Pettyfer can’t act and his main purpose seems to be “just stand there and look pretty”, which he does excellently, as evidenced by his place on my man crush list, despite his inability to act. Dianna Agron is sweet and I suppose one of the few ultimately tolerable things about the movie. She plays Sarah, the troublemaking photographer of Paradise High. Her Glee goodie goodie preps her excellently for this role, and, in essence, she doesn’t really have to strain for much else in either situation. Teresa Palmer has a very underwritten role as Number 6, and her job is also “just stand there and look pretty”, or rather, “bad ass”. While she has some kick ass action sequences, she doesn’t get much else, except for scenes when she’s just brooding. Timothy Olyphant (FX’s Justified) is Henri, basically Number 4’s bodyguard, though he assumes the role of the father. He’s fine, but as with the rest of the cast, nothing to really write about. There is no urgency or emotion or believability in these role, and even when the actors strain to get emotion, they do so unsuccessfully.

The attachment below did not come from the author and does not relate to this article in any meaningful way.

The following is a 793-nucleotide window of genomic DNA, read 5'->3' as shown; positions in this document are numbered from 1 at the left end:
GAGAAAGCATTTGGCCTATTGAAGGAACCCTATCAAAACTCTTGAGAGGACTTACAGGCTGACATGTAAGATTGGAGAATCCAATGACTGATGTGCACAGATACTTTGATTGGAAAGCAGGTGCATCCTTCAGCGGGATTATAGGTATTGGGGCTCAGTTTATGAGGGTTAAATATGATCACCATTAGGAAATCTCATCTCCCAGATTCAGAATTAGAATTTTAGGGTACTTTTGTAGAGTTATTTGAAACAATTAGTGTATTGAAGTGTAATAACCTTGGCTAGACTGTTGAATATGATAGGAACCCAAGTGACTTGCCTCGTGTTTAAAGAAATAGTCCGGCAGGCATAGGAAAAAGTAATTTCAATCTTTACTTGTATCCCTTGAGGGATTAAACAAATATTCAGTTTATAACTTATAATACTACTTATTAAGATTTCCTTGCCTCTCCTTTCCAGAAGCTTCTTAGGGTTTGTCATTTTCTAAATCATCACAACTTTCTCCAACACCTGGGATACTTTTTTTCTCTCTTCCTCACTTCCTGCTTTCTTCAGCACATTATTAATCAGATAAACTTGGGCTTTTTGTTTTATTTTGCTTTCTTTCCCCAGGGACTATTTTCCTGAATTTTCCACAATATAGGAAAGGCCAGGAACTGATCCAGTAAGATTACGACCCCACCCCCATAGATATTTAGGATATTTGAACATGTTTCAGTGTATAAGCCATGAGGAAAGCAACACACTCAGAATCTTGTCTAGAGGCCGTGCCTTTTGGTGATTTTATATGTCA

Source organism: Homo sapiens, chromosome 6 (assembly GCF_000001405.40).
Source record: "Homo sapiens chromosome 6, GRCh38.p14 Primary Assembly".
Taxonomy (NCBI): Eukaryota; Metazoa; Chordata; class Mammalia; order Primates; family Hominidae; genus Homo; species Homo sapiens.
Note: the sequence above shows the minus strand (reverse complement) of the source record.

Michael Bay, who seems to me to be evil incarnate, produced this lousy movie. So did, strangely enough, Steven Spielberg. One usually depends on names like Spielberg to bring them top notch movies, but in this case, this is a huge letdown. It’s so forgettable, I’m having trouble mustering enough disdain for it. It was just so unoriginal and so boring. There’s a line in Casablanca where Peter Lorre asks Humphrey Bogart, “You despise me, don’t you?” Bogart replies fittingly, “If I gave you any thought, I probably would.” The same goes for this movie; if I gave it any thought, I would probably despise it.